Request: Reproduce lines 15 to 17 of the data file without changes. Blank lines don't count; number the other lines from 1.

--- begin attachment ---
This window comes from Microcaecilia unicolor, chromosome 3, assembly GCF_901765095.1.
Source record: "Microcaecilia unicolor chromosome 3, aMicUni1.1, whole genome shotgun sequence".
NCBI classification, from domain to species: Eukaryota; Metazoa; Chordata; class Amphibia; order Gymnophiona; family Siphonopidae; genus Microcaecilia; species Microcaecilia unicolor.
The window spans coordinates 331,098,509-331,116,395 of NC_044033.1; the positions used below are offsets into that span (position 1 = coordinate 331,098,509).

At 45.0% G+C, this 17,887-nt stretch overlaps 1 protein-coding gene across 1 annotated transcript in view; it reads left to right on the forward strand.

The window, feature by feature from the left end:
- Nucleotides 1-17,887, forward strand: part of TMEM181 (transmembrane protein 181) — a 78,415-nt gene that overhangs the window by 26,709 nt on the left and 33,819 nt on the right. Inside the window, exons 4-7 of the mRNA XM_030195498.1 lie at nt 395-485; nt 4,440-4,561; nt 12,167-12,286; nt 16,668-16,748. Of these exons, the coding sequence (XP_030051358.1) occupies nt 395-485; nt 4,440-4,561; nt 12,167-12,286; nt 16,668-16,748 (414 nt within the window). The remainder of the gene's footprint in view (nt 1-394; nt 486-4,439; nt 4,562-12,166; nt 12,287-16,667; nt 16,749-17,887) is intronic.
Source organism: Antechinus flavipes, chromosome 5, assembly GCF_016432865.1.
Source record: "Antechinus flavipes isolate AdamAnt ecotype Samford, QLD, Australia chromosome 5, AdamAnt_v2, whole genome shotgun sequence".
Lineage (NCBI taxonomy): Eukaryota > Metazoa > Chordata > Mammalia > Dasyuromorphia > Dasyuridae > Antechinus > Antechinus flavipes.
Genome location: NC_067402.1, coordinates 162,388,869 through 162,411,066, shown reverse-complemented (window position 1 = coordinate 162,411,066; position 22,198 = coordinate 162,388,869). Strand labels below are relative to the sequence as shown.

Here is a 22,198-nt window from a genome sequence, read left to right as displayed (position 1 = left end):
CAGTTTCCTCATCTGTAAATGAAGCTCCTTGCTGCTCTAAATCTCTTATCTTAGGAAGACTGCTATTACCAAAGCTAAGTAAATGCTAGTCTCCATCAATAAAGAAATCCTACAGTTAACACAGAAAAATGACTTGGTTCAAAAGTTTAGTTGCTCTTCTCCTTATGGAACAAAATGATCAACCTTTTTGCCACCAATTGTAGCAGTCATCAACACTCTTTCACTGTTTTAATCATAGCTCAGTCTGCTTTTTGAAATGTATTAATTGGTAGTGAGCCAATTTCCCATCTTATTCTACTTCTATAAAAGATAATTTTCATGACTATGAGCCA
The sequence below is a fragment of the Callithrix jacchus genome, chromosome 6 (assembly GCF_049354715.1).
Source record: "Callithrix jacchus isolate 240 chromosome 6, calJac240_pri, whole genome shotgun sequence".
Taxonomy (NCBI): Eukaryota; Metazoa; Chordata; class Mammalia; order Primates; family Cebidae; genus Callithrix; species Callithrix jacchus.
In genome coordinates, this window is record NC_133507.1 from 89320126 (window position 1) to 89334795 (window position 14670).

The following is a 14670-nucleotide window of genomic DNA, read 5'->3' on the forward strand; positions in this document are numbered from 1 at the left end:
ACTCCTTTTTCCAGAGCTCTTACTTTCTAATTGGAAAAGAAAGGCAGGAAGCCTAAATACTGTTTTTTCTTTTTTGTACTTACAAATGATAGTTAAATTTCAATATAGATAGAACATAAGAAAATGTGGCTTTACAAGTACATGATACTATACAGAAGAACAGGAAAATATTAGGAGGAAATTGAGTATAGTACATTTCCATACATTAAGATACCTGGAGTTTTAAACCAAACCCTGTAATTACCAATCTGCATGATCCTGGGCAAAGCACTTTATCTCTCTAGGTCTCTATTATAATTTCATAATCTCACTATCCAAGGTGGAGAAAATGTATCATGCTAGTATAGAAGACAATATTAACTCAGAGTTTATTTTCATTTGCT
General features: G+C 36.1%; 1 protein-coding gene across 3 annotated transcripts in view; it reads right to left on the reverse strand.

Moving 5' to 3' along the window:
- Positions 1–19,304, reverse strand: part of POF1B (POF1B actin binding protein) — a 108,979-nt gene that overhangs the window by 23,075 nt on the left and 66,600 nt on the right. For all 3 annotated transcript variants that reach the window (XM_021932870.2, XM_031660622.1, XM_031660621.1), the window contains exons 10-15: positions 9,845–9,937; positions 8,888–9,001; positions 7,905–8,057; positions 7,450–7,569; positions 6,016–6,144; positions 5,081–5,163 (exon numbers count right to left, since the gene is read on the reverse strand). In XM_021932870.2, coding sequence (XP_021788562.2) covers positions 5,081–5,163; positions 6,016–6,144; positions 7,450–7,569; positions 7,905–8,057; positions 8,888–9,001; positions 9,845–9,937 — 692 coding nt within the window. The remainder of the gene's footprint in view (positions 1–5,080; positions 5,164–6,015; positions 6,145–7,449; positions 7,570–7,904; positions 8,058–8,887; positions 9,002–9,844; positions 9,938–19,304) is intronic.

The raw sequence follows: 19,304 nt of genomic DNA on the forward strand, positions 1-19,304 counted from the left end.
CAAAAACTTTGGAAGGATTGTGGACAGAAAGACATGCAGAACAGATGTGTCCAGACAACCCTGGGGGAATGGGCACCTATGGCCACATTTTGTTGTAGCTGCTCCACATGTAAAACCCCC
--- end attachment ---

Source record: "Callithrix jacchus isolate 240 chromosome 6, calJac240_pri, whole genome shotgun sequence".
Taxonomy (NCBI): Eukaryota; Metazoa; Chordata; class Mammalia; order Primates; family Cebidae; genus Callithrix; species Callithrix jacchus.
In genome coordinates, this window is record NC_133507.1 from 89320126 (window position 1) to 89334795 (window position 14670).